Introduction and objectives Pulmonary artery hypertension (PAH) is associated with inappropriate vascular remodelling and inflammation. Recent studies have shown that vascular cells express the transmembrane roundabout (Robo) proteins, Robo1 and Robo4, and that interaction with a secreted glycoprotein ligand, Slit2, controls cell migratory and inflammatory response. We hypothesise that Robo1, Robo4 and Slit2 are expressed on pulmonary artery (PA) endothelial cells (EC) and smooth muscle cells (SMC). We also hypothesise that Slit2 will modulate PAEC and PASMC migration and inflammatory mediator release.
Methods Real-time-PCR determination of Robo1, Robo4 and Slit2 expression and the house-keeping gene, GAPDH, in PAEC, PASMC and for comparison, human umbilical vein endothelial cells (HUVEC); following incubation with TNFα (10ng/ml) or Slit2N (10nM) for 2h. Enzyme-linked immunosorbent assay measurements of granulocyte-macrophage-colony stimulating factor (GM-CSF) in supernatants of HUVEC, PAEC or PASMC pre-treated (1h) with Slit2N, followed by TNFα (17h). Migration assays (PAEC or PASMC) towards serum-containing medium (0.05 and 0.02%, respectively), for 4h with/ without Slit2N.
Results Basal mRNA expression of Robo1, Robo4 and Slit2 was detected in PAEC, PASMC and HUVEC (n = 3–4). Slit2N (2h) significantly (p < 0.05, n = 3) decreased Robo4 and Slit2 mRNA expression, but not Robo1, by 35% in PAEC; and had no effect on HUVEC or PASMC. TNFα had no significant effects on Robo1, Robo4 or Slit2, regardless of cell type. Despite a small (23%), but significant (p < 0.05) reduction of GM-CSF release from TNFα-activated HUVEC (n = 7), no similar effects were seen in PAEC or PASMC (n = 3). Moreover, whilst PAEC or PASMC migration to serum-containing medium increased (2.7- and 5.3-fold, respectively), co-incubation with Slit2 had no significant effect.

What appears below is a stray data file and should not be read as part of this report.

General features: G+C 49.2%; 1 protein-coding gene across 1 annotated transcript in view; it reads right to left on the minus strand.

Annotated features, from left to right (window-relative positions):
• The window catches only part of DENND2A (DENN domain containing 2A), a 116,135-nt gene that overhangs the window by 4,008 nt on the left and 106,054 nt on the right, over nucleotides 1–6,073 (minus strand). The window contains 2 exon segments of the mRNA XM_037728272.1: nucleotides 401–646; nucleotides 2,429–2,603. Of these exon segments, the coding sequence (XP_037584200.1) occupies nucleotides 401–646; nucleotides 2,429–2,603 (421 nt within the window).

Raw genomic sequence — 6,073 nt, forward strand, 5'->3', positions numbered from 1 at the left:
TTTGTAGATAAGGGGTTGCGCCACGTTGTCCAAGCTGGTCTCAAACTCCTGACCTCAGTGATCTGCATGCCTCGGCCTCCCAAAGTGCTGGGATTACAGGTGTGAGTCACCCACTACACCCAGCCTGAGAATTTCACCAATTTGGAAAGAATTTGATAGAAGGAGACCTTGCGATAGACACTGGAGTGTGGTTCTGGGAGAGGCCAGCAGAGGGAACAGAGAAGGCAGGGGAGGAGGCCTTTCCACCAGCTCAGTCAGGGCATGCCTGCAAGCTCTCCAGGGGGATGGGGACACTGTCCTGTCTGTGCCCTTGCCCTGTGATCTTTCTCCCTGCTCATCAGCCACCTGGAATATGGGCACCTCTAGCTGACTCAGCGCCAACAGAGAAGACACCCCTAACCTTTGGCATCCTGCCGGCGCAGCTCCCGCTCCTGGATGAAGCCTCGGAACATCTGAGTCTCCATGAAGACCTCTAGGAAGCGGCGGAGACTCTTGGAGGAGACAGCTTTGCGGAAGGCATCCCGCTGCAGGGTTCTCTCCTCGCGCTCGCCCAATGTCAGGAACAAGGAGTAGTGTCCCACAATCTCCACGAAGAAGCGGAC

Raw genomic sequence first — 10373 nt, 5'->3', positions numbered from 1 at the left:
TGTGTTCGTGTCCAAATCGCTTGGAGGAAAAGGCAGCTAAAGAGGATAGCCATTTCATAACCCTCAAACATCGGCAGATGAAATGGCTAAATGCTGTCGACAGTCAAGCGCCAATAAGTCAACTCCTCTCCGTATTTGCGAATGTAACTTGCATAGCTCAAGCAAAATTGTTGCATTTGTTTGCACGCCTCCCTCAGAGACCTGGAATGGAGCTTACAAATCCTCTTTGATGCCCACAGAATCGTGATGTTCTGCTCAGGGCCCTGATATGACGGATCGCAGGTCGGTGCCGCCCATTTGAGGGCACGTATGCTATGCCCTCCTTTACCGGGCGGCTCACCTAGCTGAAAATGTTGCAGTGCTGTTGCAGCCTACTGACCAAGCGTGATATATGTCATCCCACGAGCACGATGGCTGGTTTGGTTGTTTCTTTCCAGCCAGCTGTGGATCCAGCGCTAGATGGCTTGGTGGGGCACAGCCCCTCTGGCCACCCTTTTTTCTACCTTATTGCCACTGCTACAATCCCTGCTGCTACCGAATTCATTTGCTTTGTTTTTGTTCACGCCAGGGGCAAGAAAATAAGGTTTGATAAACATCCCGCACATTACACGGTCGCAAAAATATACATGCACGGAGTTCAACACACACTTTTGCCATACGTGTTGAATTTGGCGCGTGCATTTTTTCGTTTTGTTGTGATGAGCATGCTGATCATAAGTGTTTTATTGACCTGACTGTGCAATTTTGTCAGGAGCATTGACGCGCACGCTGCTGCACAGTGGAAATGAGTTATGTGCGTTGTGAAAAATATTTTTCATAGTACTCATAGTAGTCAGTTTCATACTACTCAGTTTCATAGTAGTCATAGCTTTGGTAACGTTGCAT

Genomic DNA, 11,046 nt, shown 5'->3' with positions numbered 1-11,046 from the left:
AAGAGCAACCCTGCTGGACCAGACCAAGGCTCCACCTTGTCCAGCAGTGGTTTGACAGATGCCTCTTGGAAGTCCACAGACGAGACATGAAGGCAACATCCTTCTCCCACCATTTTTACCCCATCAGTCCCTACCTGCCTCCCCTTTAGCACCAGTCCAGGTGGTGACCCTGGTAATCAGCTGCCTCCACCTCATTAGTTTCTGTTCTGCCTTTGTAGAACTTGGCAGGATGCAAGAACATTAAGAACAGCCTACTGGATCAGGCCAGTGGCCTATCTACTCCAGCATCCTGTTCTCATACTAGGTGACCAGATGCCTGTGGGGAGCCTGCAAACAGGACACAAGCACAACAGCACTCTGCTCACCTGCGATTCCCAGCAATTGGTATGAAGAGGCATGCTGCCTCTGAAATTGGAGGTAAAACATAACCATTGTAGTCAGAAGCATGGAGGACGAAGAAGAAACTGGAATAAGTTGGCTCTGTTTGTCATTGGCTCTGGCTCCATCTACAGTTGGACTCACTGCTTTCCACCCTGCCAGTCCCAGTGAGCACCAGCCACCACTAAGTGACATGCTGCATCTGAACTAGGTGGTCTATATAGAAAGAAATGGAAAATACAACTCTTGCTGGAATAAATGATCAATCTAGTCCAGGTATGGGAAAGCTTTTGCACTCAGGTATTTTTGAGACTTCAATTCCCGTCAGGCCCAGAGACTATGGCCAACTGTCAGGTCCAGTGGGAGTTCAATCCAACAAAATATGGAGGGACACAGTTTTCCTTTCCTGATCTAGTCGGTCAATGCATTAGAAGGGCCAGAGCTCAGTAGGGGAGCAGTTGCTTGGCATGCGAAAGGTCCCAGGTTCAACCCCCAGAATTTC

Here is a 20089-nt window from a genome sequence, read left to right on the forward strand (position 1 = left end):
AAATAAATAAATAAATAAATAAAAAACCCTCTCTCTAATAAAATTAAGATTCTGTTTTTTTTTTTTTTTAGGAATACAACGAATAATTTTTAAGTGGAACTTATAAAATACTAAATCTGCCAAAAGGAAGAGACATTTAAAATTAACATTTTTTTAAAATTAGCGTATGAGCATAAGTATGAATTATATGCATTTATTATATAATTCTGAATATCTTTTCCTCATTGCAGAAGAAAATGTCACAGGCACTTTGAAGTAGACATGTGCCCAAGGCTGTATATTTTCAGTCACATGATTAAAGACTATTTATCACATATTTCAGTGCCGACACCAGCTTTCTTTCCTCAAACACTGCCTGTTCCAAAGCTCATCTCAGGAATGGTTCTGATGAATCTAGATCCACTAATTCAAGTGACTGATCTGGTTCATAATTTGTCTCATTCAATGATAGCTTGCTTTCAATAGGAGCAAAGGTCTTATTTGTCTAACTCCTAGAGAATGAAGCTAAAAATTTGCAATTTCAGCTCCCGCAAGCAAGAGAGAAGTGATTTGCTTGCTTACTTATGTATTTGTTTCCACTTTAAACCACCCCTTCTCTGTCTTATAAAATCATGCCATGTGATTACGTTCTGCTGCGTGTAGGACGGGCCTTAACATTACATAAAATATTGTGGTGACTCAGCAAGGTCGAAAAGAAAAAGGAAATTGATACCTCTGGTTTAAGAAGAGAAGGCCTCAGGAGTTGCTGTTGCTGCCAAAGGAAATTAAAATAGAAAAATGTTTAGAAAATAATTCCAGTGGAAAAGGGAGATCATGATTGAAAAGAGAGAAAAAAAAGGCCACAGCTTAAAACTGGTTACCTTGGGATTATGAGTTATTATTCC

Conclusion The novel discovery of Robo1, Robo4 and Slit2 mRNA in PAEC and PASMC; and that Slit2 down-regulated Robo4 and Slit2 in PAEC, but not PASMC/HUVEC, might suggest negative feedback on the Robo4-Slit2 axis unique to PAEC. That neither PAEC nor PASMC responded to Slit2 in functional assays could reflect limitations in experimental assays. However, down-regulation of Robo4-Slit2 in PAEC might also explain lack of effect on GM-CSF release, when compared with HUVEC. Further studies to better delineate the role of the Robo-Slit2 pathway in PAH are required.